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Ruby Notes : 1

by Rohit 24. August 2012 18:17

 

This is the first post of Ruby Notes series. This series and the later, Rails Notes, is a collection of my personal learning notes prepared while learning Ruby and Rails. These notes are the extract of the several books I referred while learning Ruby. These notes were lying on my shelf from quite some time when one bright sunny day I realised to publish them in the hope to help large number of beginners and enthusiasts needing quick reference to relevant topics only.

In this post:

  1. The Ruby style of Coding.
  2. Proper use of Comments.
  3. When to use Parentheses and when to ignore?
  4. How much code in one line? Single-line or multi-line.

THE RUBY STYLE OF CODING

The Ruby style of coding is built on few simple ideas like:

  • The code should be clear and itself tell the reader what exactly it is trying to do.
  • The code should be concise.

To adapt these simple ideas into practice, Ruby stresses on Convention over Configuration from the very start. In Ruby, you indent your code with two spaces per level. The rule is not to use Tabs for indentation.

The Ruby naming convention in short says: Camels for Classes, Snakes everywhere.

This means the Class names should use Camel casing while the rest of the things like methods, arguments and variables should use lower case. For example:

class Customer   
   attr_accessor  :name,  :address,  :place

 
   def initialize(name, address, place)
       @name = name
       @address = address
       @place = place
   end


   def name_length
       puts name.size
   end
end

For constants there is a mixed belief. However, the Ruby community recommends all uppercase with words separated by underscore. For example:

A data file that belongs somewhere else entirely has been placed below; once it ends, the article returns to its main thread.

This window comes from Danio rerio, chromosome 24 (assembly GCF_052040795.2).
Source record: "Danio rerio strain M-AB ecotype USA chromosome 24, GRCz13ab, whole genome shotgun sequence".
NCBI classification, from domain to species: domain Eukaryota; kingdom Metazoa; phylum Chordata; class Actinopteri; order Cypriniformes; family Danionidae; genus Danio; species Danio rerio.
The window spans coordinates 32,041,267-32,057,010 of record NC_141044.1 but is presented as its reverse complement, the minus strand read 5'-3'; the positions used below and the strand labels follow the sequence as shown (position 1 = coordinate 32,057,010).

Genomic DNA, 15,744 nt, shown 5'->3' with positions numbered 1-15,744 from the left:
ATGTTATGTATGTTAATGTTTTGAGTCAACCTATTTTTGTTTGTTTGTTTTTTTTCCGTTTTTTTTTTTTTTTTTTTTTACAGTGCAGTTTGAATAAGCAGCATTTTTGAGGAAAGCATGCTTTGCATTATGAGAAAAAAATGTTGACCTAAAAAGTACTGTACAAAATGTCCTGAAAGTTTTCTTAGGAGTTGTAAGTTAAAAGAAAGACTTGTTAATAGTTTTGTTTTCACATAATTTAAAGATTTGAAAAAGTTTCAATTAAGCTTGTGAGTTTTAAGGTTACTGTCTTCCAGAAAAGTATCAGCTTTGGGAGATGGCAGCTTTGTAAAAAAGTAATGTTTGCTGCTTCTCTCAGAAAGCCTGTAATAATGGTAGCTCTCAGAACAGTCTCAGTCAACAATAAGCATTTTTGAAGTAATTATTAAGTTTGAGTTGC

ANNUAL_DISCOUNT = 20

 

PROPER USE OF COMMENTS

Ruby's philosophy says: "Good code speaks for itself". Therefore, use comments only when necessary not just everywhere.

(1) Keep background information separate from instructions:

# Author: 
# Copyright 2012:
#
# An example of Ruby class

 

(2) Not every line requires comment:

number += 1  # Add one to number

 

(3) An example of proper use of comment:

return 0 if divisor == 0  # Avoid division by zero

 

WHEN TO USE PARENTHESES AND WHEN TO IGNORE?

There is no rigid rule but this is what the Ruby community prefers:

(1) Use Parentheses with the arguments. For example:

def increment_number (number)
   number += 1
   puts number
end

(2) Ignore Parentheses in this type of situation:

def name_length()
   puts name.size
end

 Use instead

def name_length
   puts name.size
end

 

HOW MUCH CODE IN ONE LINE? SINGLE-LINE OR MULTI-LINE?

Preferably one code statement per line is recommended for good readability. However, in certain situations you can fold cold block into one if it doesn't compromise readability. Note how this code can be written with folded block of code without compromising readability:

 

Style 1:

5.times do |num|
  puts "The number is #{num}"
end

Style 2:

5.times { |num|  puts "The number is #{num}"  }


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Ruby on Rails

Exploring the new Visual Studio Express 2012 RC for Web

by Rohit 31. July 2012 00:06

Visual Studio 2012 RC packs many new improvements from the Setup to the looks and the underlying core features. The new Setup is said to be 20% faster based on the customization you choose.

Lot of work has been done on the overall UX to give even more friendlier experience. Let's start exploring the new IDE to see few areas where we frequently spend time:

The New Project screen. An empty ASP.NET Web Application now really means empty. You won't get basic start-up code for your application.

NewProject1.png

NewProject2.png